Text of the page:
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Executive Leadership — How To Build Trust And Why It’s So Important

Written by: Kris de Jong, Executive Contributor

Executive Contributors at Brainz Magazine are handpicked and invited to contribute because of their knowledge and valuable insight within their area of expertise.


As a leader, it’s imperative that your team trusts you. Trust in a work context means your people expect to be supported, be treated respectfully, and have confidence in you to do the right thing. As a result, employees feel free to talk openly about the issues that matter to them without fear of negative consequences.

Why is trust so important?

Why is trust such an important factor for workplace productivity and effectiveness? According to a study by Timothy Judge et al., The relationship between pay and job satisfaction: A meta-analysis of the literature published in the Journal of Vocational Behavior by Elsevier, “trust” is one of the top three things employees value at work, alongside “appreciation” and “inclusion”. These concepts are connected, so each supports the other.

rs are less likely to quit, have higher job satisfaction, are more likely to believe information from their leader, and are more inclined to commit to organizational decisions.

A high level of trust in the leader results in more cohesion, better staff retention, and increased engagement.

How can you increase your trust as a leader?

So how do you build trust in a practical way? It starts with making a commitment to yourself to take action every day that demonstrates trust to your team.

Executive leadership expert John Ullmen suggests there are three fundamental values that if displayed consistently, increase trust: Reliability, Credibility, and Connection. Here’s how you can apply these values within your organization:


When you say you’re going to do something, make sure you do it. When people see that you follow through with your promises, it gives them confidence - not only in your ability to get things done but in the company’s capability to change and grow effectively.

Example: As a result of an employee engagement survey, one of the key issues raised was a perceived lack of communication from the leadership team, so you say you’ll make sure this is addressed immediately. Clearly communicate how you’ll do this and take action. You could, for instance, send brief, weekly emails to everyone outlining key decisions and milestones and ask for feedback or questions.


Your team looks to you to set the example. Consciously or unconsciously, they’re taking cues from your behavior and actions and seeing them as reflecting the culture of the whole organization. Be very conscious of how you’re coming across when interacting with everyone around you.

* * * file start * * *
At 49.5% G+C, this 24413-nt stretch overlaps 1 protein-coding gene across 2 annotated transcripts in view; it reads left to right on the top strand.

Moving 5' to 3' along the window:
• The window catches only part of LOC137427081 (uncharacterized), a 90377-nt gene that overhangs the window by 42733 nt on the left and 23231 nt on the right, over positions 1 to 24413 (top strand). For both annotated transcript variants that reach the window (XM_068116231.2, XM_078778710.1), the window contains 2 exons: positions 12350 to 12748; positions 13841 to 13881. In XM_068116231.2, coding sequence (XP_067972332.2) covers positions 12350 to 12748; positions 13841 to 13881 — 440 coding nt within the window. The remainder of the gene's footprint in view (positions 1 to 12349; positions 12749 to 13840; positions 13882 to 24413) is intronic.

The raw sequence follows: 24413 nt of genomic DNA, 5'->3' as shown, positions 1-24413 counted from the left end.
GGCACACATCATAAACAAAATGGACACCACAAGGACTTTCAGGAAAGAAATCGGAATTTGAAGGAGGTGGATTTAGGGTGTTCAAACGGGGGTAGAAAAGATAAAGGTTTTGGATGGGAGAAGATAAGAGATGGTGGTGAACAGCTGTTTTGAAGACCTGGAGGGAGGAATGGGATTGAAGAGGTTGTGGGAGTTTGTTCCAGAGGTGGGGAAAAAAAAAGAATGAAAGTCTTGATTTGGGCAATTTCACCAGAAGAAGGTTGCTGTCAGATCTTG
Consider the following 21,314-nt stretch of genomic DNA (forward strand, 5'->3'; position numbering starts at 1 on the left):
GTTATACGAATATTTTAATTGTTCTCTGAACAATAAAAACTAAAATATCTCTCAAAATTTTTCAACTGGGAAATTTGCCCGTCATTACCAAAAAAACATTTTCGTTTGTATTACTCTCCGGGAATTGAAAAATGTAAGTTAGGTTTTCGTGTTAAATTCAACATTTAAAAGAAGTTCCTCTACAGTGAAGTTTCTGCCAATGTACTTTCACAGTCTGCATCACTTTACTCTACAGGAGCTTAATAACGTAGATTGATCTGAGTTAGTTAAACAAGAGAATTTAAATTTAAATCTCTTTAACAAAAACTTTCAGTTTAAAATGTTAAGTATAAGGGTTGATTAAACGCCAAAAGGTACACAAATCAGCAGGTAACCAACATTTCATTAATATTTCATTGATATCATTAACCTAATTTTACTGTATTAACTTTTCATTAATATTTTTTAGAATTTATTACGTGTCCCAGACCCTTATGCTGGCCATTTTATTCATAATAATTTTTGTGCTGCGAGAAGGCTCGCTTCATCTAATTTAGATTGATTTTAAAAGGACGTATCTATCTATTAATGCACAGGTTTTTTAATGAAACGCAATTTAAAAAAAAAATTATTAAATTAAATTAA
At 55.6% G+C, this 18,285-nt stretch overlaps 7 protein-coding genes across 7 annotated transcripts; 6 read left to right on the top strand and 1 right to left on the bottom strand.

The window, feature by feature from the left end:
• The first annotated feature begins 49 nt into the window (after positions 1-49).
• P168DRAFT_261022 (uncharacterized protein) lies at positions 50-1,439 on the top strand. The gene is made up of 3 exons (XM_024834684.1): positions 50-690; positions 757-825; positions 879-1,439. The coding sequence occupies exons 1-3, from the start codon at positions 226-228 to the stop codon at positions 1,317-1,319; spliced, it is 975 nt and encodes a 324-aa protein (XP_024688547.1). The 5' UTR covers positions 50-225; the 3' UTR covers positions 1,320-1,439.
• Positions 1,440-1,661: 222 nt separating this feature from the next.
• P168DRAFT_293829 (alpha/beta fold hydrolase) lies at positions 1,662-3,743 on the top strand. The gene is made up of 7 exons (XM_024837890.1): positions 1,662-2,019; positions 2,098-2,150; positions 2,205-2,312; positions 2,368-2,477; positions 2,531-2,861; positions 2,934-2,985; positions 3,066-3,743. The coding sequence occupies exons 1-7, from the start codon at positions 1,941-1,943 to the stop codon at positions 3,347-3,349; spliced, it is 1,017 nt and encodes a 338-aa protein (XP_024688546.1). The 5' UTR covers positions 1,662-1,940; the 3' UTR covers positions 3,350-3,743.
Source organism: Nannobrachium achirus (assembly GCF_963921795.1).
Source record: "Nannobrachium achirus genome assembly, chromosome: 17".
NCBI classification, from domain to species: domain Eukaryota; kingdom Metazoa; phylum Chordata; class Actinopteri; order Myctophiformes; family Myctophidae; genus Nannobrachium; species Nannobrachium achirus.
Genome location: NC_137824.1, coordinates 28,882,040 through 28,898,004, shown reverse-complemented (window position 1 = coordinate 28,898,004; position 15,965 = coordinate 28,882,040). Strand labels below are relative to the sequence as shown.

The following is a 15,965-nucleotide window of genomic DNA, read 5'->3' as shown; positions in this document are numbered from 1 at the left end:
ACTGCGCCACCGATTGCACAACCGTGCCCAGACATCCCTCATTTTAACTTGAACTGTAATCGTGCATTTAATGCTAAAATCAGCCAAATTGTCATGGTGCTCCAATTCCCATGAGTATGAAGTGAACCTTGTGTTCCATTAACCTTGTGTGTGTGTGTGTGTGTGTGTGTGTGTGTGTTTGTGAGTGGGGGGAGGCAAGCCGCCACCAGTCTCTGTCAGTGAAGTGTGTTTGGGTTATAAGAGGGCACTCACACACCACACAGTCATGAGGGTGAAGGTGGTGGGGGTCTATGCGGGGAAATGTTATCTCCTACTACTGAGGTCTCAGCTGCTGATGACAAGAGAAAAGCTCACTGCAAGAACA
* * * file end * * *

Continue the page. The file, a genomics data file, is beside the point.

Mean what you say and say what you mean. A casual remark about someone’s poor performance, an off-color joke, a rolling of the eyes when someone makes a suggestion – these seemingly small things can undermine your message around the desired culture, and have a big negative impact on your credibility.

Example: You’re in a meeting with one of your team leaders, and they tell you about how an individual is underperforming. You then nod in agreement and say how awful that person is, and he’s probably going to be fired soon, thus talking about someone behind their back and engaging in gossip. Don’t do this, especially if you’re telling everyone about nurturing a caring, respectful culture. Avoid “do as I say, not as I do.”. Instead, talk with your team leader about how to deal with the performance issues of the individual in a constructive way.


The days of the autocratic leader are dead. Servant leadership involves looking after your people first, helping them to develop to be the best they can be in their role, and involving them in decision-making. When this happens, employees feel lifted up and supported, which in turn increases motivation and engagement.

Example: Your workers are people, and therefore have a lot more going on than you see on the surface. Getting to know them and what excites and engages them helps to uncover pathways for career progression and personal growth. Look for specific ways to encourage this. It might involve providing skills training, relevant courses, or the opportunity to lead a project. Treat everyone with respect.

Make building trust a habit

Doing these small things every day will ensure you consistently build trust and enable a safe, open working environment where everyone feels valued and free to contribute to the greater good.

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Kris de Jong, Executive Contributor Brainz Magazine

Kris de Jong is an experienced and certified Executive Life Coach living in Auckland, New Zealand. He studied at the University of Waikato, completing a BSc in Biology and Psychology, and was later certified in Cognitive Behavioural Coaching and Professional Life Coaching. He's also a Certified Practitioner of the Global Leadership Assessment 360 (GLA360). Recently he's become a co-founding ambassador for, a global virtual knowledge exchange platform.

Kris has managed large and diverse teams over the years while building his coaching and mentoring skills. His experience in HR, recruitment, performance, and people management allows him to optimize employee coaching for organizations looking to improve workplace wellbeing.

He's written over 100 articles, published in national news outlets, and featured on national radio.

After achieving financial freedom at 40, Kris started Eclipse Life Coaching and is passionate about coaching and helping people to get what they want in life.



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